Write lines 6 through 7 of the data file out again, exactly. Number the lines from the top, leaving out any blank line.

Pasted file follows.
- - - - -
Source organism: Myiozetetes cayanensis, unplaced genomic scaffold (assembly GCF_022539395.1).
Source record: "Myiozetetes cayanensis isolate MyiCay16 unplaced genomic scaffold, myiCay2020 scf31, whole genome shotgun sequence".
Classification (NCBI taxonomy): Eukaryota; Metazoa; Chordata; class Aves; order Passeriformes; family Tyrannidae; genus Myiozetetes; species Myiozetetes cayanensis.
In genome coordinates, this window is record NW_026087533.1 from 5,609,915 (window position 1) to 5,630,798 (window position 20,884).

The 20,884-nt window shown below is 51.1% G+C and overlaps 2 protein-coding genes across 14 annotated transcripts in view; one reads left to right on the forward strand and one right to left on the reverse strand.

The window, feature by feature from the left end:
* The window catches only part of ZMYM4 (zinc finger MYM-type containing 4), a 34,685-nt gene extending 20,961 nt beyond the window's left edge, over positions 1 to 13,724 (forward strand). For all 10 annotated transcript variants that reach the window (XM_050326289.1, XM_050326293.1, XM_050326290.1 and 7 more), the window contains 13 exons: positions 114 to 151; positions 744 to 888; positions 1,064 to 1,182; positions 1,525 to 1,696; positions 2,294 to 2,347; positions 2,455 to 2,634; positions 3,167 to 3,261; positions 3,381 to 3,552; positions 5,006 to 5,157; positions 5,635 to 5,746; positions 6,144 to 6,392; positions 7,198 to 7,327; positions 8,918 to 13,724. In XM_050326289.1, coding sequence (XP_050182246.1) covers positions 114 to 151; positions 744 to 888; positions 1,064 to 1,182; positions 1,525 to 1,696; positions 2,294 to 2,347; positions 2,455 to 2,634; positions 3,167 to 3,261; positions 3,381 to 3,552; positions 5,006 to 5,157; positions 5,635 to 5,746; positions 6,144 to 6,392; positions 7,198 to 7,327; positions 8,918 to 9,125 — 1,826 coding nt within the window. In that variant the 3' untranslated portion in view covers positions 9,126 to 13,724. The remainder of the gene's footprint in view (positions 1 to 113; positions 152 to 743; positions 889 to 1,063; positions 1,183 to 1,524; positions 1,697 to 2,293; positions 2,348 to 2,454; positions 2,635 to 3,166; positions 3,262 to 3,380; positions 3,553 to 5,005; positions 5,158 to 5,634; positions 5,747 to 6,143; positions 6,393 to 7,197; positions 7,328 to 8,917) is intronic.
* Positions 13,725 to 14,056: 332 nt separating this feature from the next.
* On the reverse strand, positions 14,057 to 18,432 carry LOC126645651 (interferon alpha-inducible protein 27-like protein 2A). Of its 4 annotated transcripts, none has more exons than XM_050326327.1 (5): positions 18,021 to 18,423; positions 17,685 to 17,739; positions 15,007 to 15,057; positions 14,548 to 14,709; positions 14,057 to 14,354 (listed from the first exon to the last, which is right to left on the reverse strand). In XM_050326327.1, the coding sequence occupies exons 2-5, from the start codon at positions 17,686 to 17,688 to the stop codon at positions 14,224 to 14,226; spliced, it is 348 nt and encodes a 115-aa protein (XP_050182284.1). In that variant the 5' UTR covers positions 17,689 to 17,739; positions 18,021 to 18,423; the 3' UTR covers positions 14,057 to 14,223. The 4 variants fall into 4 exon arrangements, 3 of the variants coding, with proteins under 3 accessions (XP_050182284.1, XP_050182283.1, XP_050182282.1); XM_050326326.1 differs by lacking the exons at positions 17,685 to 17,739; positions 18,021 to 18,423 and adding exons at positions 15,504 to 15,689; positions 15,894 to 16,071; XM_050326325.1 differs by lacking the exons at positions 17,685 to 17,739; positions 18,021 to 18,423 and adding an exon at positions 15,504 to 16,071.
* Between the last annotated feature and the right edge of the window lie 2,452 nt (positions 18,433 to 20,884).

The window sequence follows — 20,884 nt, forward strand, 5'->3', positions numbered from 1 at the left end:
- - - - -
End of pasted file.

The window, feature by feature from the left end:
* The window catches only part of ZMYM4 (zinc finger MYM-type containing 4), a 34,685-nt gene extending 20,961 nt beyond the window's left edge, over positions 1 to 13,724 (forward strand). For all 10 annotated transcript variants that reach the window (XM_050326289.1, XM_050326293.1, XM_050326290.1 and 7 more), the window contains 13 exons: positions 114 to 151; positions 744 to 888; positions 1,064 to 1,182; positions 1,525 to 1,696; positions 2,294 to 2,347; positions 2,455 to 2,634; positions 3,167 to 3,261; positions 3,381 to 3,552; positions 5,006 to 5,157; positions 5,635 to 5,746; positions 6,144 to 6,392; positions 7,198 to 7,327; positions 8,918 to 13,724. In XM_050326289.1, coding sequence (XP_050182246.1) covers positions 114 to 151; positions 744 to 888; positions 1,064 to 1,182; positions 1,525 to 1,696; positions 2,294 to 2,347; positions 2,455 to 2,634; positions 3,167 to 3,261; positions 3,381 to 3,552; positions 5,006 to 5,157; positions 5,635 to 5,746; positions 6,144 to 6,392; positions 7,198 to 7,327; positions 8,918 to 9,125 — 1,826 coding nt within the window. In that variant the 3' untranslated portion in view covers positions 9,126 to 13,724. The remainder of the gene's footprint in view (positions 1 to 113; positions 152 to 743; positions 889 to 1,063; positions 1,183 to 1,524; positions 1,697 to 2,293; positions 2,348 to 2,454; positions 2,635 to 3,166; positions 3,262 to 3,380; positions 3,553 to 5,005; positions 5,158 to 5,634; positions 5,747 to 6,143; positions 6,393 to 7,197; positions 7,328 to 8,917) is intronic.